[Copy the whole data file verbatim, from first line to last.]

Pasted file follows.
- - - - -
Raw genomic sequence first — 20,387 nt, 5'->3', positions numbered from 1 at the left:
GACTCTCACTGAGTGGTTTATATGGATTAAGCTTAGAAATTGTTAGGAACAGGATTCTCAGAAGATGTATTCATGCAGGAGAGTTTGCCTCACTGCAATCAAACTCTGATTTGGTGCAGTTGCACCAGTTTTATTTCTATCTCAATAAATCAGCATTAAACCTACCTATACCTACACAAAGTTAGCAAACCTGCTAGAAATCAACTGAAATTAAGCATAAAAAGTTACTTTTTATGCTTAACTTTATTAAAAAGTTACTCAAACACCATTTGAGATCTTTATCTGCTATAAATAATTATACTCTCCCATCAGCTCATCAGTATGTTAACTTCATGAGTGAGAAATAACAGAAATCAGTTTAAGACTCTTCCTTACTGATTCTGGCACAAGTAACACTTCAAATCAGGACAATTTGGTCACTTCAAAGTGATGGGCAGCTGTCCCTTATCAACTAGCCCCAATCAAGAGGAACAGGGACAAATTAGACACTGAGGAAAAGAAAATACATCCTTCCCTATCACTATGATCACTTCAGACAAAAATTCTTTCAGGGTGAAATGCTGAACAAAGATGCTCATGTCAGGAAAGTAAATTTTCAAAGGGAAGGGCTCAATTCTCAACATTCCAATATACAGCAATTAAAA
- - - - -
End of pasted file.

Raw genomic sequence first — 20,387 nt, 5'->3', positions numbered from 1 at the left:
GACTCTCACTGAGTGGTTTATATGGATTAAGCTTAGAAATTGTTAGGAACAGGATTCTCAGAAGATGTATTCATGCAGGAGAGTTTGCCTCACTGCAATCAAACTCTGATTTGGTGCAGTTGCACCAGTTTTATTTCTATCTCAATAAATCAGCATTAAACCTACCTATACCTACACAAAGTTAGCAAACCTGCTAGAAATCAACTGAAATTAAGCATAAAAAGTTACTTTTTATGCTTAACTTTATTAAAAAGTTACTCAAACACCATTTGAGATCTTTATCTGCTATAAATAATTATACTCTCCCATCAGCTCATCAGTATGTTAACTTCATGAGTGAGAAATAACAGAAATCAGTTTAAGACTCTTCCTTACTGATTCTGGCACAAGTAACACTTCAAATCAGGACAATTTGGTCACTTCAAAGTGATGGGCAGCTGTCCCTTATCAACTAGCCCCAATCAAGAGGAACAGGGACAAATTAGACACTGAGGAAAAGAAAATACATCCTTCCCTATCACTATGATCACTTCAGACAAAAATTCTTTCAGGGTGAAATGCTGAACAAAGATGCTCATGTCAGGAAAGTAAATTTTCAAAGGGAAGGGCTCAATTCTCAACATTCCAATATACAGCAATTAAAA